Attacking Solid Tumors

Attacking Solid Tumors

Many types of cancer result from excess enzyme levels, usually because of gene mutations. Einstein’s Vern Schramm, Ph.D., and his team looked for enzymes that might be good targets for treating major solid tumors, including lung cancer, prostate cancer, and head and neck cancer. “We searched through the molecular pathways involved in causing those cancers,” Vern says, “and we came up with an enzyme, called MTAP, that no one else had successfully inhibited before.”

Starting at conception, myriad gene-expression changes in human cells culminate in the 100 or so different types of tissue found in adults. We owe that genetic orchestration to epigenetic factors, such as the methyl groups that modulate gene activity when they bind to DNA.

Those factors are themselves regulated by proteins, primarily enzymes—and mutations in genes coding for those enzymes are common in human cancers. Vern and his team made several transition-state analogues against MTAP, an enzyme implicated in many cases of prostate cancer, head and neck cancer, lung cancer, and other solid tumors.

MTAP plays a crucial role in normal development. It’s a part of cells’ pathway that provides the methyl groups that regulate gene expression. Cancer cells rely on MTAP and other epigenetic enzymes to evolve from a single cell to a small tumor to a metastatic tumor, all of which have different gene expression patterns.

“Our MTAP inhibitors are intended to throw a monkey wrench into the developmental pathway of these cancers while causing none of the well-known side effects of cancer chemotherapy,” Vern says. “The idea is to have a nontoxic compound that slows or even halts the growth of tumors—keeping them small so they don’t progress to metatastic cancer, which is often fatal.”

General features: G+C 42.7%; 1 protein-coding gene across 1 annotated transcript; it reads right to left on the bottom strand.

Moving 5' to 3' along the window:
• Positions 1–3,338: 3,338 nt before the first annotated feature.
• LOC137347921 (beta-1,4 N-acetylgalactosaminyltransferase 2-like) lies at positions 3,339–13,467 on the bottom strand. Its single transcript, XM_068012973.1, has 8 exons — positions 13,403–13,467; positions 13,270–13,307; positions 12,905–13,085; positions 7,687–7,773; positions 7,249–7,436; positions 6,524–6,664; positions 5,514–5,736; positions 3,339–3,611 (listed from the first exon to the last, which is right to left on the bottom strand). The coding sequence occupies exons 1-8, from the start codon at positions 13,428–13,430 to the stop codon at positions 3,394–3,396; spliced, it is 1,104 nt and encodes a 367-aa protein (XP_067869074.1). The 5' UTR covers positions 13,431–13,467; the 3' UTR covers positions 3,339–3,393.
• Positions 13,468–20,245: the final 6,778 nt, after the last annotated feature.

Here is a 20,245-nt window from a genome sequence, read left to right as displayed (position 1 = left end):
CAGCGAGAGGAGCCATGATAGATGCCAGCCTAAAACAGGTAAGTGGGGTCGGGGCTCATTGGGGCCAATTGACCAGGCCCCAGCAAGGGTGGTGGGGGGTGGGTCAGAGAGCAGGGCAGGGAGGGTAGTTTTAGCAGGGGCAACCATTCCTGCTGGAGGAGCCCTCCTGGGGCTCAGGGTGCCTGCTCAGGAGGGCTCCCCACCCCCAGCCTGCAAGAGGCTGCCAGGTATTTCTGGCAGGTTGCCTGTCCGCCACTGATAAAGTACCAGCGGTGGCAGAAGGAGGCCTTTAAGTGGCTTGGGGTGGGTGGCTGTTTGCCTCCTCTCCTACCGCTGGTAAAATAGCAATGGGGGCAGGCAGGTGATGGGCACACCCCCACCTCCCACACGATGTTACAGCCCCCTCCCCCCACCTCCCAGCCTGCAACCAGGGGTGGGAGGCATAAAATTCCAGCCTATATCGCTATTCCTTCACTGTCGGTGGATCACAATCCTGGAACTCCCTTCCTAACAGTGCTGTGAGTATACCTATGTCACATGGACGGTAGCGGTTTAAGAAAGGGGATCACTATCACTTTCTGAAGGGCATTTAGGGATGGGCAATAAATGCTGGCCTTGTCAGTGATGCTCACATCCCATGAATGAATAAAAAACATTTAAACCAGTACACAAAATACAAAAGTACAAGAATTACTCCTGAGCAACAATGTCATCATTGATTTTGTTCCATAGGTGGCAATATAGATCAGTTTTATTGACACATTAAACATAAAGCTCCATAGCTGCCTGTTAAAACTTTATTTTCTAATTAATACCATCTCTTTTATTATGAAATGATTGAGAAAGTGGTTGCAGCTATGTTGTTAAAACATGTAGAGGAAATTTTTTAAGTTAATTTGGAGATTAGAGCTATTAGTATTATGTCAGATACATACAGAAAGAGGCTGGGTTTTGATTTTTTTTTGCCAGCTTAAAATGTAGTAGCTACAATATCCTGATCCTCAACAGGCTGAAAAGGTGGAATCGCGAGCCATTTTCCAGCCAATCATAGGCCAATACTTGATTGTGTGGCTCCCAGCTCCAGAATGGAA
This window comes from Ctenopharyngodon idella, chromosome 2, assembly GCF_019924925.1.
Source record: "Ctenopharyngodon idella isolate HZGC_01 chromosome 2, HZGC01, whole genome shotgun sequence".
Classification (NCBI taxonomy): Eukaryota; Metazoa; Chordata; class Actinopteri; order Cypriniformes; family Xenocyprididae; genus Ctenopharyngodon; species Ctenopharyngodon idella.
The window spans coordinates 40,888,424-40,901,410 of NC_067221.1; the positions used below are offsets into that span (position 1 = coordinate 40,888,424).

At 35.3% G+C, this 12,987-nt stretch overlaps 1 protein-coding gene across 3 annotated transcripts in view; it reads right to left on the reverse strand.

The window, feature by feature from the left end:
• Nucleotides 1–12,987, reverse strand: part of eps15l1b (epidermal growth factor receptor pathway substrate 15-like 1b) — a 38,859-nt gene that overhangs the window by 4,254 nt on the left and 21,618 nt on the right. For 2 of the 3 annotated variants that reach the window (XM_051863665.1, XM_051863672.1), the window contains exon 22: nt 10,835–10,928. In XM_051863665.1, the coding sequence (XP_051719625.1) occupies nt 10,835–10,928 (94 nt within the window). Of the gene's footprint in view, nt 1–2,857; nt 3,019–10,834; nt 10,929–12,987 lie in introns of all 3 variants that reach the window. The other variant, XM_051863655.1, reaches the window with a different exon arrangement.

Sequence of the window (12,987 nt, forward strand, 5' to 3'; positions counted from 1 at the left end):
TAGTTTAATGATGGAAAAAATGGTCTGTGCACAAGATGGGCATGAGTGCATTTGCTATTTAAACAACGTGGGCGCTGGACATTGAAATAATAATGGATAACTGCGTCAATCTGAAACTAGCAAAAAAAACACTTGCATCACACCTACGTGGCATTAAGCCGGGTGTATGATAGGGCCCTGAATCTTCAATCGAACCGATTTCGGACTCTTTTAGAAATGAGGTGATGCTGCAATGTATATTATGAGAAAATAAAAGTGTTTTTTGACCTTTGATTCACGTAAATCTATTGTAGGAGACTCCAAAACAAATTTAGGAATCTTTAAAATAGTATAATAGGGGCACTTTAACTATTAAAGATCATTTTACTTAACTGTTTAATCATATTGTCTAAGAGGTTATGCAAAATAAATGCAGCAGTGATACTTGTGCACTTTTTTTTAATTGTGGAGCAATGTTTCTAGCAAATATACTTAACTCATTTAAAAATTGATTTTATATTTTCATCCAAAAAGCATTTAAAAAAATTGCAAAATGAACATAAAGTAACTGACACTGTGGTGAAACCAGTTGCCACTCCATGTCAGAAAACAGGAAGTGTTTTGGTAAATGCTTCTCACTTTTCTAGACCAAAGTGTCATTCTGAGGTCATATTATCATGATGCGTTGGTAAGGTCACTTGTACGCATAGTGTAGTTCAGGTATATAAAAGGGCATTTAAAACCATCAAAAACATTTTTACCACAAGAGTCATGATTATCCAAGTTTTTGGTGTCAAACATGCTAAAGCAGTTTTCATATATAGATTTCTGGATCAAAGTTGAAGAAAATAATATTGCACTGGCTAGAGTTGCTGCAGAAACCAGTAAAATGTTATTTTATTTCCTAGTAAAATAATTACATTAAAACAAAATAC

Vern notes that these MTAP inhibitors have shown “tremendous promise” against human tumors implanted in mice. They’ve caused remission of head and neck cancer; reduced primary tumor growth and metastases in lung cancer; and significantly decreased the size of prostate tumors. No adverse effects were observed in mice. “We’re hoping for a big future for these compounds in cancer therapy,” he adds.

A recent discovery could expand the use of MTAP inhibitors. The gene that codes for the MTAP enzyme is deleted in 15 percent of all human cancers, which manage to survive without it. But as three teams of researchers reported in 2016, cancers lacking MTAP are highly vulnerable to attack, since their MTAP deficit makes them more dependent on other key enzymes, PRMT5 and MAT2A. Those findings were reported in the journal Science in February 2016 and March 2016, and in Cell Reports in April 2016. 

The therapeutic implications were clear: Find a drug that administers the coup de grace to MTAP, and the cancers all become more sensitive to PRMT5 and MAT2A inhibitors.

Several anti-PRMT5 drugs are now in clinical trials. The potential one-two punch, combining anti-PRMT5 drugs with Vern’s MTAP inhibitors, might defeat the other 85 percent of human cancers that retain their MTAP genes.

 —Larry Katzenstein


A lab worker uses an enzyme to find inhibitors.

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